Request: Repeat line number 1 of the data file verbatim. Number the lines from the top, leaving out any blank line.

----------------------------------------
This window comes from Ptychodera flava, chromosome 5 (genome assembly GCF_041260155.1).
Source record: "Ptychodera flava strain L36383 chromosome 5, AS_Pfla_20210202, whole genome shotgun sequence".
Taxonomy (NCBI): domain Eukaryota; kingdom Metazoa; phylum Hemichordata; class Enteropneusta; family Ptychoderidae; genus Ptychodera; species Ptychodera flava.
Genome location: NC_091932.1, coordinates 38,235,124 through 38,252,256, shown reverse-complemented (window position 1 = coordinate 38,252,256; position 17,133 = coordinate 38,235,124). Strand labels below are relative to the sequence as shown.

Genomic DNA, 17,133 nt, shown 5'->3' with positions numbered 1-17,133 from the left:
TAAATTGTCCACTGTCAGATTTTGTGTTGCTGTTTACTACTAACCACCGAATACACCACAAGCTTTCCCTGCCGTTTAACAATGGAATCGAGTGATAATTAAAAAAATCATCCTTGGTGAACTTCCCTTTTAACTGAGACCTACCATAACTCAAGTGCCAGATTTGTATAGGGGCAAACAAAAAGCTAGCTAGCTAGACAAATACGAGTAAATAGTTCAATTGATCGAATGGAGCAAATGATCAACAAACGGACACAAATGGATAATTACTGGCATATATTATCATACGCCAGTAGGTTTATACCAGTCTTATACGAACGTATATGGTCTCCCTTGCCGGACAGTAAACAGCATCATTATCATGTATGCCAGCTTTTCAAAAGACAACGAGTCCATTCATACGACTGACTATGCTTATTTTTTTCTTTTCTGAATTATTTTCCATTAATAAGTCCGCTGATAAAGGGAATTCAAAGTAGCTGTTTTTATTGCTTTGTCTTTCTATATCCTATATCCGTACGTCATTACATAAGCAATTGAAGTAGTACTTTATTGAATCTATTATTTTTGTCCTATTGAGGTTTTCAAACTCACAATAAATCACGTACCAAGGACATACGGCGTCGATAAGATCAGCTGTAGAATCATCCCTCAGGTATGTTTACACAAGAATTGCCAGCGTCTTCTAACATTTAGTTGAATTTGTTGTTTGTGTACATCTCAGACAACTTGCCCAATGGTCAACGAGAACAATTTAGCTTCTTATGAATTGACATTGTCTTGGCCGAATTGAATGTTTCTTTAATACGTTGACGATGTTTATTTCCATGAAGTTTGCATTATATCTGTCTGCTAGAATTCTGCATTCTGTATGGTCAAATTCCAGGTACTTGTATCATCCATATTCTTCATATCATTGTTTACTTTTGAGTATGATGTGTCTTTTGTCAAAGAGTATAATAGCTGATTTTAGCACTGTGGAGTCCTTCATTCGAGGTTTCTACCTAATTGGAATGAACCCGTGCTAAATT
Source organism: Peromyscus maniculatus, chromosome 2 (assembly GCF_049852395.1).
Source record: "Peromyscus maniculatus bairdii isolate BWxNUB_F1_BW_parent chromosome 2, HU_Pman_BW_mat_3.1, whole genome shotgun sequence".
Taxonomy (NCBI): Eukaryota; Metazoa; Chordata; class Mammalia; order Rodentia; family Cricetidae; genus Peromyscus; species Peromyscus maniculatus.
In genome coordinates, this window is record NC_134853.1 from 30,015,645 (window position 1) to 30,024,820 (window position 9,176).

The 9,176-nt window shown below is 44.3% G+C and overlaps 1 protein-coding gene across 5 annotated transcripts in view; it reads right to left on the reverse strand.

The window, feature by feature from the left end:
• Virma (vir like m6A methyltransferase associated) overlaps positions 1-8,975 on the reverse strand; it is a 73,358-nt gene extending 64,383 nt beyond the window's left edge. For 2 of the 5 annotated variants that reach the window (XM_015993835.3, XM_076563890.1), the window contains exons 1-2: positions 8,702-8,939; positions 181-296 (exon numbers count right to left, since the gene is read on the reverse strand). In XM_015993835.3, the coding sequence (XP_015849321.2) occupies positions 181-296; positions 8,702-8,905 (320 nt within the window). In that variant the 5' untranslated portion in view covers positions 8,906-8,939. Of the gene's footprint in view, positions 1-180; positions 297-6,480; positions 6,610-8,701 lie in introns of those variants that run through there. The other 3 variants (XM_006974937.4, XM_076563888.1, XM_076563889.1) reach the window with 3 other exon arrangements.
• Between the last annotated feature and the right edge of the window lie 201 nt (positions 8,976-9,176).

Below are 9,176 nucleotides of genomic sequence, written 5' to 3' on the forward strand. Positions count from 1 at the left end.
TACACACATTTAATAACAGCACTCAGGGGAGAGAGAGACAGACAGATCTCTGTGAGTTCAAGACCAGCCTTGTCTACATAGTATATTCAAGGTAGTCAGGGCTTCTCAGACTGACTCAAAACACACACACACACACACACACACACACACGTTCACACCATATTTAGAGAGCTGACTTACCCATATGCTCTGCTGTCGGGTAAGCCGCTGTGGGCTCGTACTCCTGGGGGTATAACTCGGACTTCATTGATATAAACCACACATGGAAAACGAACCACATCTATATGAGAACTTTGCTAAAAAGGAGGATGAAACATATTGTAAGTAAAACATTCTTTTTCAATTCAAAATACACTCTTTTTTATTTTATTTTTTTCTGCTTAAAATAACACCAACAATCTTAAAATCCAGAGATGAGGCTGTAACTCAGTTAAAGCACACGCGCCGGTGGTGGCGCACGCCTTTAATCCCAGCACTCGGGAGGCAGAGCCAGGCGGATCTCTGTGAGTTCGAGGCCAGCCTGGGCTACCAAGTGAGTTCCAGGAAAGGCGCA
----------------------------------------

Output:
This window comes from Ptychodera flava, chromosome 5 (genome assembly GCF_041260155.1).